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Mitochondrial Sequencing Offers More Genetically Diverse View of First North American Populations

NEW YORK (GenomeWeb News) – Based on their analyses of dozens of present-day mitochondrial genomes, an international research team suggests the first people to occupy the Americas brought with them more mitochondrial genetic diversity than once realized.

By sequencing and analyzing 63 individuals from the C1d mitochondrial lineage group, the researchers found evidence that that lineage has been present on the continent longer than previously estimated. And from the C1d sub-groups present in North America today, they inferred that at least two groups within the lineage were involved in North American migrations — bringing the number of mitochondrial groups present during early movement to the continent to at least fifteen. The study appears in today's early, online edition of Genome Research.

"These first female American founders carried not one but two different C1d genomes," lead author Ugo Perego, a genetics researcher affiliated with the Sorenson Molecular Genealogy Foundation in Utah and Italy's University of Pavia, said in a statement, "thus further increasing the number of recognized maternal lineages from Beringia."

Past research indicates that the first people arrived in North America some 15,000 to 18,000 years ago via a land bridge across the Bering Strait between Siberia and Alaska known as Beringia. These individuals, in turn, are thought to have moved into Siberia and Beringia from parts of Asia, the researchers explained, with various haplogroups becoming more or less prevalent after being separated during the Last Glacial Maximum.

But while many of the mitochondrial lineages found in Native Americans today, including C1b and C1c, can be traced back to these first North American migrations, the third C1 haplogroup sub-type — C1d — was thought to have arrived just 7,000 years ago.

In an effort to better understand the C1 haplogroup history in North America, researchers sequenced the mitochondrial genomes of 63 Native American individuals belonging to the C1d group from across North America.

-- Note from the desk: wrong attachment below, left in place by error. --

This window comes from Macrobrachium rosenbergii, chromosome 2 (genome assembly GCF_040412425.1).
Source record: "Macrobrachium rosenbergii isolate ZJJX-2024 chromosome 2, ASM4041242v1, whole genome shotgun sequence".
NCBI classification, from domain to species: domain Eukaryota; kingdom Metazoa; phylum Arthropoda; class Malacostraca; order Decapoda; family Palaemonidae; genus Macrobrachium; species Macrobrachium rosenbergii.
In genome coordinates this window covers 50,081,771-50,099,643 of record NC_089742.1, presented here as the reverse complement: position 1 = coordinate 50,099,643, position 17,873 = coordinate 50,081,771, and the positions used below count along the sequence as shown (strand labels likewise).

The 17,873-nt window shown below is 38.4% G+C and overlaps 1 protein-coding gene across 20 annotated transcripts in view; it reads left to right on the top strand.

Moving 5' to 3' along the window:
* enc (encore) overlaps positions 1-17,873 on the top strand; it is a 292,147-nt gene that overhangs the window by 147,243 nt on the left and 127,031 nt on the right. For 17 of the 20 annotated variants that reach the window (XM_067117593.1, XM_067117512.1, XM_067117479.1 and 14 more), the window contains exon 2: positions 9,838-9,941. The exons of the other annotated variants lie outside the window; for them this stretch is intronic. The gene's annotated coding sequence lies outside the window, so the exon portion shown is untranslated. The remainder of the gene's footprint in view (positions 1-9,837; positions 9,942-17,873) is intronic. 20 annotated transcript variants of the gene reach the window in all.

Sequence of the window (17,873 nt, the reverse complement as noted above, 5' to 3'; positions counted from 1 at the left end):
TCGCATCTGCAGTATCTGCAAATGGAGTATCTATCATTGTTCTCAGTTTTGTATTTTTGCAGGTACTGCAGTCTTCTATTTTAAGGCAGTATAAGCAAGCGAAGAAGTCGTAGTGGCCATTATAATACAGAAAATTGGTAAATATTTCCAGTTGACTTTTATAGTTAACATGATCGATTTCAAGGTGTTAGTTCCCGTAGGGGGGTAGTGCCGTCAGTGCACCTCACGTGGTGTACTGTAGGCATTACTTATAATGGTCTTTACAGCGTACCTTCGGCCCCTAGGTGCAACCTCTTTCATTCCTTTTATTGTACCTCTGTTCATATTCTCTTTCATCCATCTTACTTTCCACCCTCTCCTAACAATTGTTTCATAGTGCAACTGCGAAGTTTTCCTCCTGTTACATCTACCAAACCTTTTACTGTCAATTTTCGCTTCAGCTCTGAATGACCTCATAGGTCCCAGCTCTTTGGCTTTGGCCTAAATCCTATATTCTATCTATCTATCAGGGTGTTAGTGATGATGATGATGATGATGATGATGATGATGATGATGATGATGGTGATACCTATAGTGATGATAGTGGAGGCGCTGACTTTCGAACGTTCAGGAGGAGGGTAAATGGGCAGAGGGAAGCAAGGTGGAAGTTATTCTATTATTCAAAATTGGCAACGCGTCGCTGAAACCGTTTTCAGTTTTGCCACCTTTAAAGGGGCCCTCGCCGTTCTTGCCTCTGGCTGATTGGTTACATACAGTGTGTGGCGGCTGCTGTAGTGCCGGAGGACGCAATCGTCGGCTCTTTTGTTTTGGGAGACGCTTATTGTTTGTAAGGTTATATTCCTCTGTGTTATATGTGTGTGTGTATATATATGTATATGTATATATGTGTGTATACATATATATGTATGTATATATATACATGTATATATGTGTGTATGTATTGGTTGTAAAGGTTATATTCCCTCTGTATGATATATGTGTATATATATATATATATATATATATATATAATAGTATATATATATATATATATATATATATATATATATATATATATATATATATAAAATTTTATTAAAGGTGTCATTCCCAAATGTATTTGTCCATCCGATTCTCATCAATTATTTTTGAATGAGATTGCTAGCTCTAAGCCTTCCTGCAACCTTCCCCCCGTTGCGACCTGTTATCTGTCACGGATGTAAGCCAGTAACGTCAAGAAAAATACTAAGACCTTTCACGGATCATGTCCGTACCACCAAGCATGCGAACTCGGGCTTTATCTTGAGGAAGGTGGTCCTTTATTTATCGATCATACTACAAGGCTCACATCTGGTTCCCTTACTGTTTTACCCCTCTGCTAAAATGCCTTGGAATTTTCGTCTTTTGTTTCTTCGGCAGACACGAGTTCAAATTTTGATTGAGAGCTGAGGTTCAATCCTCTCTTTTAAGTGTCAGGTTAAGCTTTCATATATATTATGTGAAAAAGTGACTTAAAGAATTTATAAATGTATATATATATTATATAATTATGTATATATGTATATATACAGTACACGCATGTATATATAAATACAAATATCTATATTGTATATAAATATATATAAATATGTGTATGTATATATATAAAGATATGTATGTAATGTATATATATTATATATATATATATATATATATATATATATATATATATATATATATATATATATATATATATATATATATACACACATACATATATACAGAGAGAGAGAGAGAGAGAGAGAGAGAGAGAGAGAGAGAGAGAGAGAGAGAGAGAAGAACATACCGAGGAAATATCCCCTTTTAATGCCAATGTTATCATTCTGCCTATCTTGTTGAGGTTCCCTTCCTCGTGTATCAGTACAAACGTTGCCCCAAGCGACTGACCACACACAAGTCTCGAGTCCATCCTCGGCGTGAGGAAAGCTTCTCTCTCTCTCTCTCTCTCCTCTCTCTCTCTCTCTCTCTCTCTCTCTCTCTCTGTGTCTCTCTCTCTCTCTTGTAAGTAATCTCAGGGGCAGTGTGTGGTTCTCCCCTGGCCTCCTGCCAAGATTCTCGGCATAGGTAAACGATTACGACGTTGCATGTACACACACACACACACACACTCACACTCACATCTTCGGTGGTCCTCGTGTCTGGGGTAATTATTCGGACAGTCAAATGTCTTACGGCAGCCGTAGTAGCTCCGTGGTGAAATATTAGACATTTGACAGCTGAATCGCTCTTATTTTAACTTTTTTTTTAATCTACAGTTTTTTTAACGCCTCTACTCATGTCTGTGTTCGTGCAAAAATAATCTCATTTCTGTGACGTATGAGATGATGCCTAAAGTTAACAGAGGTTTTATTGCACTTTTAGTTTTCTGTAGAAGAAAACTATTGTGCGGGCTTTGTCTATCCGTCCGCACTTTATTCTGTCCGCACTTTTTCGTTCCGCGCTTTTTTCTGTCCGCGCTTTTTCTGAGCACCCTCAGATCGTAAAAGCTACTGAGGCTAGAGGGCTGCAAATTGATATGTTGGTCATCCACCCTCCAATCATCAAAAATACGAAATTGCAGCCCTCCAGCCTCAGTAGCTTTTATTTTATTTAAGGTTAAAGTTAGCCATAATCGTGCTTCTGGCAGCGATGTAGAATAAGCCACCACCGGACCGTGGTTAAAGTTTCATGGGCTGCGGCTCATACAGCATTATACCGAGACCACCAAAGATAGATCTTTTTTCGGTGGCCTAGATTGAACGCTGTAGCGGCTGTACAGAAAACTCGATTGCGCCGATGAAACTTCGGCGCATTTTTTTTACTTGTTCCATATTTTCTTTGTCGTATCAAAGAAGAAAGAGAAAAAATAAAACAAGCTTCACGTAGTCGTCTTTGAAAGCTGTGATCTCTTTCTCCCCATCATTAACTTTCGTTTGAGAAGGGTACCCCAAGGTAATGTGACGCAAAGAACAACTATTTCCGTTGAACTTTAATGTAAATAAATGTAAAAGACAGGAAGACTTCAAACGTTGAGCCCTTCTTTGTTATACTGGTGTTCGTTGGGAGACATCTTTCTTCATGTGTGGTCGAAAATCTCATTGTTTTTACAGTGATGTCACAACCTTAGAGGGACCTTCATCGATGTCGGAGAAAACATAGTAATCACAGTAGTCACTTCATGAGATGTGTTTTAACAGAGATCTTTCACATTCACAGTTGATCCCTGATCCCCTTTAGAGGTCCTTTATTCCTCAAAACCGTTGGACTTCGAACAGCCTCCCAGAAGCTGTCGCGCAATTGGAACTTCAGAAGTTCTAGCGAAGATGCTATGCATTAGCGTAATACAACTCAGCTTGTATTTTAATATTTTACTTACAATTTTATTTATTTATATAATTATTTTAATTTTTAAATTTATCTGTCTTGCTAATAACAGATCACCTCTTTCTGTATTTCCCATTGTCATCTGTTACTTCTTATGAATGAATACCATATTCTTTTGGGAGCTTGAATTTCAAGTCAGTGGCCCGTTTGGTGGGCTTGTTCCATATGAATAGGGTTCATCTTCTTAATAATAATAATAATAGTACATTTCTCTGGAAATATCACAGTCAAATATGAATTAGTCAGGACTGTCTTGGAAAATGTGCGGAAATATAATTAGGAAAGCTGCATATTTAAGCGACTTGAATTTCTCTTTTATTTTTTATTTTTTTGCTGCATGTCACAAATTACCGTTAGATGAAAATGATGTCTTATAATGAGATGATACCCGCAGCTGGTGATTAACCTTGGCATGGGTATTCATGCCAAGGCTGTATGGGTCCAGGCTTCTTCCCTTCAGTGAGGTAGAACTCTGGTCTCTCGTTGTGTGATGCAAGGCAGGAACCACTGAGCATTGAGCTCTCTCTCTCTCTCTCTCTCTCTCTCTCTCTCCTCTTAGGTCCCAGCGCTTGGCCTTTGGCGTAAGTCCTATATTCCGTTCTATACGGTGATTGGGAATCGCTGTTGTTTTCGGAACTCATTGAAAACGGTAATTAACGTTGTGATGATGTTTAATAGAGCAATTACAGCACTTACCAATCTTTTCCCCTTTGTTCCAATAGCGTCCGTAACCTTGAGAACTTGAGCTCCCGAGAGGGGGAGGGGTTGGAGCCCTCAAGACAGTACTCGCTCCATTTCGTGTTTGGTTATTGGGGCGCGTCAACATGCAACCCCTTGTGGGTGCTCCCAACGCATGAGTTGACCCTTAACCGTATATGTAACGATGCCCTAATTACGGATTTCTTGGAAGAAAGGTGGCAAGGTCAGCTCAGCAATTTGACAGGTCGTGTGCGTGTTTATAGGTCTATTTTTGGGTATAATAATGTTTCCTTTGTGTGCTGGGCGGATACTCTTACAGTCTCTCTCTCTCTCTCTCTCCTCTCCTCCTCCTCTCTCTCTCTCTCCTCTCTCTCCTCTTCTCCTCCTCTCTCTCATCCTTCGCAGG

When they compared these newly sequenced genomes with one another and with 10 published mitochondrial genomes, the team found that C1d itself contains at least two sub-groups, dubbed C1d1 and C1d*.

In addition, their phylogenetic analyses suggest the C1d group is older than previously appreciated and was likely among the first haplogroups present in North America.

"The revised phylogeny not only brings the age of C1d within the range of that of its two sister clades, but reveals that there were two C1d founder genomes for Paleo-Indians," the authors wrote.

And because additional sequencing studies are expected to provide even more information about the mitochondrial groups and sub-groups present in Native American populations, the team explained, it seems likely that researchers will uncover even more mitochondrial lineages stemming from North American founder populations in the future.

"[Y]et undiscovered maternal lineages will be identified within the next three to four years," co-senior author Alessandro Achilli, a researcher affiliated with the University of Perugia and the University of Pavia, said in a statement, "when the methodological approach that we used in our study will be systematically applied."

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